Jurickson Profar is called out after an attempted check swing.

Controversy erupted in the top of the ninth inning in Game 3 of the NLCS between the San Diego Padres and Philadelphia Phillies.

Philadelphia led 4-2, but San Diego’s Josh Bell opened the inning with a single, bringing Jurickson Profar to the plate as the tying run. Phillies reliever Seranthony Domínguez struck Profar out. But much like Giancarlo Stanton’s strikeout in the ninth inning of Game 2 of the ALCS, it was heavily disputed.

Profar worked a full count against Domínguez. The 3-2 pitch was inside, and while Profar began to offer at it, he checked his swing — or at least attempted to. Third base umpire Todd Tichenor ruled that Profar had gone around. Profar quickly protested the call and seemed to get away with throwing his helmet down and motioning toward Tichenor. But when Profar kicked his helmet and cursed at Tichenor, he was ejected by home plate umpire Ted Barrett.

This brought about a divided response.

Plenty of observers felt that this was just another example of MLB umpires blowing a call and making the game about themselves.


On the other hand, several fans felt that Tichenor made the right call.

And of course, there was also concern about the most important issue. That there might have been a youngster who heard a bad word leave Profar’s mouth, rather than the sounds of the 40,000 screaming fans at Citizens Bank Park.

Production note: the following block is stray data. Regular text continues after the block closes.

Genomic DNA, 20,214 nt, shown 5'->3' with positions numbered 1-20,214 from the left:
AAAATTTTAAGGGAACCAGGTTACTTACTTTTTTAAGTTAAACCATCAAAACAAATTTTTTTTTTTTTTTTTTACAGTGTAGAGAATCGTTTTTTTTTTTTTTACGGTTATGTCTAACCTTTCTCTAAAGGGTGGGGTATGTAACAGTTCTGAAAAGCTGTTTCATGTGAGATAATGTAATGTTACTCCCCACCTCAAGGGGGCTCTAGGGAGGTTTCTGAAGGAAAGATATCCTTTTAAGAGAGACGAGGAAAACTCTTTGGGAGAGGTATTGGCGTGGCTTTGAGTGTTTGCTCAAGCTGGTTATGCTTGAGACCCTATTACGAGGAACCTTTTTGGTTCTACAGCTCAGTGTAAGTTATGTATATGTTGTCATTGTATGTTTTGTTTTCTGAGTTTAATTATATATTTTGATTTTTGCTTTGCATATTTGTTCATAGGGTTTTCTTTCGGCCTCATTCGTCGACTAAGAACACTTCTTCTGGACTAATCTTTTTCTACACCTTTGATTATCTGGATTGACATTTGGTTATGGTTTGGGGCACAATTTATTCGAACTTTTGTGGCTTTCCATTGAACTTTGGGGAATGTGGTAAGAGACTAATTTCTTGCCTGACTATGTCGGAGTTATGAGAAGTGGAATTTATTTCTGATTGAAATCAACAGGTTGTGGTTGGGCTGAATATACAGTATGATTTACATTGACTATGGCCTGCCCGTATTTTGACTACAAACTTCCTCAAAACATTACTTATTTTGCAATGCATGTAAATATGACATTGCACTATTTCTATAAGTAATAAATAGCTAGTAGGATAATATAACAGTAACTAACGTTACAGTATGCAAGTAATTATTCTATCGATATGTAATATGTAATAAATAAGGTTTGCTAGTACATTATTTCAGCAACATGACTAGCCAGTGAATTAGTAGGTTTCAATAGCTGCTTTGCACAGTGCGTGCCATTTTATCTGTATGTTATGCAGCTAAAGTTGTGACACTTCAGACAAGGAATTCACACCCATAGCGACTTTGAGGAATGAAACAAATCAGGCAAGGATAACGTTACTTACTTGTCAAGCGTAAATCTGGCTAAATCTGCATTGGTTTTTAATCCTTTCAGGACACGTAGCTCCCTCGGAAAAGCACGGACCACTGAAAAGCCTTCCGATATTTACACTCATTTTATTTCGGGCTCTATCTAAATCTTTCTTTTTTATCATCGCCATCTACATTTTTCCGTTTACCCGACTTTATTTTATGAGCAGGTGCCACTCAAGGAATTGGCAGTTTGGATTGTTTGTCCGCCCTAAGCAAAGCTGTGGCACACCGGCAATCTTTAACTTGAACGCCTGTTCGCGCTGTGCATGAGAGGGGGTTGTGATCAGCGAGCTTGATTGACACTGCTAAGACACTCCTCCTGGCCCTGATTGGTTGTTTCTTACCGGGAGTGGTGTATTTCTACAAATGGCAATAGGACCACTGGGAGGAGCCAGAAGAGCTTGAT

In all seriousness, Profar should have been ejected and there’s not much of an argument on that. As far as the call that triggered the argument and subsequent ejection, that’s a tough issue.

The truth is, this was a tricky call. If Tichenor had called the pitch a ball, Domínguez and the Phillies would have been arguing. And as color commentator John Smoltz noted on the FS1 broadcast, the fact that Profar was simultaneously trying to check his swing and get out of the way of the pitch didn’t help his cause.

Profar getting ejected ended up having no significance on the rest of the game. Once Profar finally got off of the field, Domínguez got Trent Grisham to pop out, then struck Austin Nola out to close out Philadelphia’s 4-2 win. The Phillies lead the best-of-seven series 2-1.

[Photo Credit: FS1]

About Michael Dixon

Michael is a writer and editor for The Comeback Media. Fan of most sports, nerd when it comes to sports history. Bay Area based for now. Likely leaving sometime early in 2023.

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